How to Find Out if You're Pregnant

Four Methods:Using a Home Pregnancy TestPaying Attention to Your BodyConfirming Pregnancy at the Dr.'s OfficeDealing with a Positive Test

Whether or not you are actively trying to become pregnant, the possibility of being pregnant can be emotionally overwhelming. It is important to find out if you are pregnant early in your pregnancy so that you can contact a medical provider and make plans for the future. There are several reliable ways to find out whether or not you are pregnant.

Method 1
Using a Home Pregnancy Test

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    Buy a home pregnancy test. These are available over-the-counter at most any pharmacy or grocery store, or online, and are highly accurate when used correctly. There are low-cost versions available at discount stores as well. Home pregnancy tests measure the presence of hCG, also known as the pregnancy hormone.[1]
    • You may want to buy two tests or choose a test with at least two tests per box so you can double-check your results or test again a few days later.
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    Calculate when your period is due. Ideally, you've been keeping track of your periods and fertility using a calendar.[2] Find the date that you started your last period and how many days your entire cycle usually lasts (from the first date of your period to the start of the next period). Use this number to predict when you should start your next period. A late period is one of the first signs of pregnancy. If you are sexually active and it has been more than 30 days since your last period, you may very well be pregnant.
    • For example, if you started your period on the first of January and your cycles usually last 30 days, you should start your next period on the 31st.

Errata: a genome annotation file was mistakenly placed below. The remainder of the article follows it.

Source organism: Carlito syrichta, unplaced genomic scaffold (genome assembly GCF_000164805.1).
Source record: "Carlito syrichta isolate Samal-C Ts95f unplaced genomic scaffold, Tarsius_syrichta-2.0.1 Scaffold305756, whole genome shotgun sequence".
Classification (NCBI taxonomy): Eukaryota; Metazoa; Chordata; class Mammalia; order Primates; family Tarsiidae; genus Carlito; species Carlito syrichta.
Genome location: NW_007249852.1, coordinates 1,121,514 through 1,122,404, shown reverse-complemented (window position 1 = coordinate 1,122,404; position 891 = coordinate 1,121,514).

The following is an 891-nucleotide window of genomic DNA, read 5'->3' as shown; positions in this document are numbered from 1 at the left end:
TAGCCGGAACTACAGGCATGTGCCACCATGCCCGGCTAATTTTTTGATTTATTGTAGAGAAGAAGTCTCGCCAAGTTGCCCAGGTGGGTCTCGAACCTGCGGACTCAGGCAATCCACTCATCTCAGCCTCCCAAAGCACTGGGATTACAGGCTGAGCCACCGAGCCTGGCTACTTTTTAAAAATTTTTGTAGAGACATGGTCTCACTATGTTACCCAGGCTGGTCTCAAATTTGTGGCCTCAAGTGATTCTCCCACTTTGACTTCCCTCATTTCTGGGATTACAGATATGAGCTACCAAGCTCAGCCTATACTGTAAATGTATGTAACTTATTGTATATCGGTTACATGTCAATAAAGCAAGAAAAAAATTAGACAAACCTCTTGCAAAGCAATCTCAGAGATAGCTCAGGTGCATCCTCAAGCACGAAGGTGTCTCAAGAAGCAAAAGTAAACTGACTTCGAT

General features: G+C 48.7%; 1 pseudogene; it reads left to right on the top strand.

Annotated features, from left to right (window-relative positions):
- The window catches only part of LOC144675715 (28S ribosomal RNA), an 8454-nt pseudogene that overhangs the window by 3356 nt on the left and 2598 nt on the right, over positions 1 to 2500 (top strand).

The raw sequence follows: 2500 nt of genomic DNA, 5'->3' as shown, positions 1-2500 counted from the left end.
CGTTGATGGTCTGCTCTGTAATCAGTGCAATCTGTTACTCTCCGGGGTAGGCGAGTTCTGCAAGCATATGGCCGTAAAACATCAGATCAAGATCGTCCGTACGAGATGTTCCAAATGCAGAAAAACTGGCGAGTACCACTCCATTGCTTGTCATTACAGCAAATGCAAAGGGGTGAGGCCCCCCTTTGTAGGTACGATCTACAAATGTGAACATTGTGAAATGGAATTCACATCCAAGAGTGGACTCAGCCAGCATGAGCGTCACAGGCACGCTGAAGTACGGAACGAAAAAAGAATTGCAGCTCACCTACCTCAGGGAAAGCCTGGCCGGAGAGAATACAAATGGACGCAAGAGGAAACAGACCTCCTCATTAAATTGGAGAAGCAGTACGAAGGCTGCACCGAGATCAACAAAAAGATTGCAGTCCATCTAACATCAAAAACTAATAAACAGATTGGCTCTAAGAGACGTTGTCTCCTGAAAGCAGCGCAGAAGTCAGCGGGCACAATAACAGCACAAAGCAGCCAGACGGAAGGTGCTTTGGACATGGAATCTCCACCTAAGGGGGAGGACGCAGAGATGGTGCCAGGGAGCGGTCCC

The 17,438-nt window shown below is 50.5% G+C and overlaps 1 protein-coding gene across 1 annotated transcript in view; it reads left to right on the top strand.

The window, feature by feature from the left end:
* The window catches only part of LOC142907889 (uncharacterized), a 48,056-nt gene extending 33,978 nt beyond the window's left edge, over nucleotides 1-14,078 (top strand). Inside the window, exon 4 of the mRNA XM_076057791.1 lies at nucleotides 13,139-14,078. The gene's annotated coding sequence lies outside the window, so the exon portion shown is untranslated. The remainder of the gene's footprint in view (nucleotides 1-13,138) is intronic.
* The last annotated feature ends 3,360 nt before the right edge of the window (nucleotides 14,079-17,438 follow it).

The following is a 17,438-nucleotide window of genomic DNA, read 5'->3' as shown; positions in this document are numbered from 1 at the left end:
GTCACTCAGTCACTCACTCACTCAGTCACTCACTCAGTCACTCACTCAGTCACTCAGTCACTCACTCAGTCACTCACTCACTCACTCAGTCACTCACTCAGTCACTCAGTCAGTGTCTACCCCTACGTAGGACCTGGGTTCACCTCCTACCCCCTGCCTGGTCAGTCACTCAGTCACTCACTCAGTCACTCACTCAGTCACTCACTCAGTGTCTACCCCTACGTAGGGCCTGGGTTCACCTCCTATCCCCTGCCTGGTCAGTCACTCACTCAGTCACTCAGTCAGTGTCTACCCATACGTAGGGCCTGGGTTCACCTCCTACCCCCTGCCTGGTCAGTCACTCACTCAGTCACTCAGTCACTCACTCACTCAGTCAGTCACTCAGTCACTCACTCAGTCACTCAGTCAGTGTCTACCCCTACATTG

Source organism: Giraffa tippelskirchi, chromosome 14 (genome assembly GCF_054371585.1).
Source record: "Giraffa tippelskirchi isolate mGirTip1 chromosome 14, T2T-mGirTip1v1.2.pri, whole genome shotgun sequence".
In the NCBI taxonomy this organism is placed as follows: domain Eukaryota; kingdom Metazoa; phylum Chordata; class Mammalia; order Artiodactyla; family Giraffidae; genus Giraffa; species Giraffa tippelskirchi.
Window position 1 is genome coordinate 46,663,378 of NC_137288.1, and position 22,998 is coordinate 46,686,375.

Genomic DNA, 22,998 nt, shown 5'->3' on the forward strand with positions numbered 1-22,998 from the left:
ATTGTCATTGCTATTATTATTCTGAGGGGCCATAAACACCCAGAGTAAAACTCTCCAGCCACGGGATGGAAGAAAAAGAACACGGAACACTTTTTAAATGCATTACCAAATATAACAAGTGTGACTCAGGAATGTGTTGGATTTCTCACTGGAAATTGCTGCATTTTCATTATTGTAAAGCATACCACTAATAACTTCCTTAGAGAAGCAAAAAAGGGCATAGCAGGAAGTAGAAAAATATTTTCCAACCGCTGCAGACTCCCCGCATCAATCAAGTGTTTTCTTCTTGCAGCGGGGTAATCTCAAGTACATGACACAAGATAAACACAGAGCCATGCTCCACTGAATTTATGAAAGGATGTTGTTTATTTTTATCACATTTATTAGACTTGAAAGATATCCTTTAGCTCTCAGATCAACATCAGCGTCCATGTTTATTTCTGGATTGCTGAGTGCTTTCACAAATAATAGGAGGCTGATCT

• If you have been tracking your period, know that your most fertile time is usually 8-14 days after the first day of your last period. If you had unprotected sex during this time, you may be pregnant.
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    Consider if you've already missed your period. If your cycle is irregular, it may be more difficult to determine when a missed period indicates a possible pregnancy. You should, however, have a good idea of whether your period is even later than usual. Your period may be irregular if you are a teenager, if you are a breastfeeding mother, or if you are approaching menopause.[3]
    • If you don't track your cycle, think back and try to remember the day your last period started. You might remember an event that you attended while you were menstruating.
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    Determine when to take the test. Many home pregnancy tests claim accurate results even before missing your period, but become increasingly accurate closer to the start of your missed period. Some brands are more sensitive than others, so check your individual test.[4]If in doubt, wait until you've actually missed your period.
    • Plan on taking the test first thing in the morning since the hormone hCG will be the most concentrated.[5]
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    Read and follow the test instructions carefully. Some tell you to urinate in a cup and dip the end of the test in your urine; others say to urinate directly on the test stick or use a dropper to apply the urine sample. After doing so, you will need to wait, often at least a few minutes, and then check the results window.
    • Many brands have a control line to make sure the test worked properly. If the control line doesn't show up, you'll need to try again with a new test.